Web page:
By Colleen Carroll
Publisher: Loyola University Press
Review Author: L.A. Carstens
Colleen Carroll is one of the most important voices among young Catholic writers: Born after Vatican II, she is orthodox and traditional “with an attitude,” and she’s almost 10 years younger than Michael Rose and Bud McFarlane (both in their mid-30s).
Last October I was in Washington, D.C., for a conference of the Association of Literary Scholars and Critics, a group of academics who favor more traditional forms of scholarship. While visiting the National Basilica of the Immaculate Conception, I noticed the book prominently displayed in the bookstore (along with the NOR). It is a book that is being bought, read, and talked about — and deserves to be.
Carroll’s book tells the story of a quiet but unmistakable revolution, a movement among the young toward orthodoxy and away from the liberalism of their parents’ generation. Her first chapter offers a thesis statement in the form of a series of questions: “Why are young adults who have grown up in a society saturated with relativism — which declares that ethical and religious truths vary according to the people who hold them — touting the truth claims of Christianity with such confidence? Why, in a society brimming with competing belief systems and novel spiritual trends, are young adults attracted to the trappings of tradition that so many of their parents and professors have rejected?” Carroll provides both anecdotal and research-based evidence of young people turning to orthodoxy in two main areas: Catholicism and evangelical Protestantism. Carroll ably describes persons and groups making their way toward traditional belief, even in environments known for their hostility toward orthodoxy: secular universities, Hollywood, and in professions such as law, medicine, journalism, and politics. While reading The New Faithful, one feels as if one has met a wide range of young adults and listened to dozens of conversations, all with one common theme: the rejection of what might be called the 1960s and 1970s “anti-Establishment Establishment.”
While I heartily recommend this book, some parts made me wince: for example, the description of traditional worship as “sexy.” While Carroll describes the Life Teen program’s Catholic orthodoxy, she fails to mention its possible conflict with liturgical norms. There are a few points at which Carroll seems to take the “party line” of the secular press regarding the bogeyman of the “religious Right.” For example: “believers will be tempted by the left to dilute their defense of moral standards and by the right to overlook the needs of the poor and powerless.” I have never observed leaders on the Right tempting people to overlook the needs of the poor and powerless.
In voicing my objections, I do not wish to give the wrong impression. On the whole, this book is excellent. Some parts absolutely shine, especially the author’s observations about her own generation. For example: “The believers who form this small but growing core are the sort of people whom religious leaders say they want in their congregations — dedicated, committed, capable of leadership — though their presence sometimes seems to alarm as many fellow believers as it inspires. They are the sort of people other young adults look to when considering what to do, how to live, and what to believe.” Her discussion of the growing number of Protestants who are finding a biblical basis for the immorality of artificial contraception and are turning to Natural Family Planning is also one of the treasures contained in this book.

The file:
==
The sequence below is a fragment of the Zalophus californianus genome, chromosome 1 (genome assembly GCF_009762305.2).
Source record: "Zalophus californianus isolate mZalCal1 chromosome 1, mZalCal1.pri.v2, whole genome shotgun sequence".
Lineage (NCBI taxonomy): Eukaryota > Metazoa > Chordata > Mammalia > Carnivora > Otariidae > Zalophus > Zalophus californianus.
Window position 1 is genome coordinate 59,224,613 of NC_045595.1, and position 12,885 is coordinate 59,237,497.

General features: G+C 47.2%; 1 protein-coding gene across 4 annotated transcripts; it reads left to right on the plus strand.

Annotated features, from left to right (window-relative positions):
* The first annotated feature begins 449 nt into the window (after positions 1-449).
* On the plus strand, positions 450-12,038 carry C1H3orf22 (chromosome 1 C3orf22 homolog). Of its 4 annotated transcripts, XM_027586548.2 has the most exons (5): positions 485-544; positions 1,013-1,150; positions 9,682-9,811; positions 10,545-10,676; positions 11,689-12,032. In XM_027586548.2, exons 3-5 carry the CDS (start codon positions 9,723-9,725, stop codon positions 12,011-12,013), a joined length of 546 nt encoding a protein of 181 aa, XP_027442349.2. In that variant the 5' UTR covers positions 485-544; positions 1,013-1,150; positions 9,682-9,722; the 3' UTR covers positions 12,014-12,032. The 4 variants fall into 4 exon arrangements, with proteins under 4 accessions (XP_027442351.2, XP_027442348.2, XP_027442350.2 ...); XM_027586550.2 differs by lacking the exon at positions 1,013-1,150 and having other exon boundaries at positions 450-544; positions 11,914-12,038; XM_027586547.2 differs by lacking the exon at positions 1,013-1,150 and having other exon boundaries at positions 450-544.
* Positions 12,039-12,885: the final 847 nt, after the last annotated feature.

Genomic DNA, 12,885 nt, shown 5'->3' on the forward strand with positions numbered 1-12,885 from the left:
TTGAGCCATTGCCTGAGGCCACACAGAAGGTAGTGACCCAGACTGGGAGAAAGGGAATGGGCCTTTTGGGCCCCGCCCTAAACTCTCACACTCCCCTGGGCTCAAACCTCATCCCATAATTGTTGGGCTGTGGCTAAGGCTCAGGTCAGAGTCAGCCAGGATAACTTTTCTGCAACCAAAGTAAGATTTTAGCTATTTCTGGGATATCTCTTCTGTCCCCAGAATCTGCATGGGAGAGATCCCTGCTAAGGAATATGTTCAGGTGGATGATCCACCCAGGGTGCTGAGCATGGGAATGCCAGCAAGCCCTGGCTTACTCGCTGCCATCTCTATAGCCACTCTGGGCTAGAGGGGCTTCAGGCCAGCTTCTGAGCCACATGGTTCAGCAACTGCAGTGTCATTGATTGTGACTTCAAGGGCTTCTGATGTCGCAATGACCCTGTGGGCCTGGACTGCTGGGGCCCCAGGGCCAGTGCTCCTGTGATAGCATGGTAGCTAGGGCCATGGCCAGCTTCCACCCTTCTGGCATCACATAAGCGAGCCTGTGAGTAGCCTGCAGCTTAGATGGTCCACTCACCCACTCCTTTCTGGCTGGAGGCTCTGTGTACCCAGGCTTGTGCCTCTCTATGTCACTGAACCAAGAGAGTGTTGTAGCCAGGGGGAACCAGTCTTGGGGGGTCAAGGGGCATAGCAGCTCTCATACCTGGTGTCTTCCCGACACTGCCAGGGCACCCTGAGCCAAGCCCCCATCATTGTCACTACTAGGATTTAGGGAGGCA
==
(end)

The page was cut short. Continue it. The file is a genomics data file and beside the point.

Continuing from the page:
My quibbles notwithstanding, I second the statement of Fr. Benedict Groeschel: “If you are making plans for your church in the next decade, you cannot afford to leave this book unread.”
By Eamonn Keane
Publisher: Hatherleigh (800-528-2550)
Review Author: Donald D. Hook
This is a very worthwhile book for the theologically well-informed in the combat zone of liberal vs. traditional Catholicism. The author chooses ultraliberal Boston College professor Thomas Groome and ultrafeminist (and wannabe linguist) Elizabeth Schüssler-Fiorenza for target practice. He hits bull’s-eye after bull’s-eye.
The front matter in Betrayed is excellent. The Preface, written by Bishop Fabian Bruskewitz, sets the general scene. The Foreword, by Donna Steichen, draws a steady bead on Schüssler-Fiorenza. But it is the Introduction, by Msgr. Michael J. Wrenn, that introduces a personal note about Tom Groome and sets up Groome’s deconstruction of the Faith for a knockout blow.
As a theolinguist, I paid particular attention to Schüssler-Fiorenza’s approach. Neither she nor Groome is a professional linguist — and it shows. Both are, frankly, professionally incapable of constructively discussing “God language,” proper divine appellations, etc. In the discussion of the Trinity in Chapter 7, it becomes immediately obvious that neither Groome nor Fiorenza understands the crucial difference between grammatical gender and human sex differentiation. Groome and Fiorenza are totally confused and intent only on pushing their social agenda.
My only criticism of the book is the total absence of umlauts. As a fluent speaker of German and long-time professor of German language and literature, I feel compelled to say that umlauts are not temple ornaments that can be dispensed with at will. Aside from a very few typos, this is the book’s only Schönheitsfehler.
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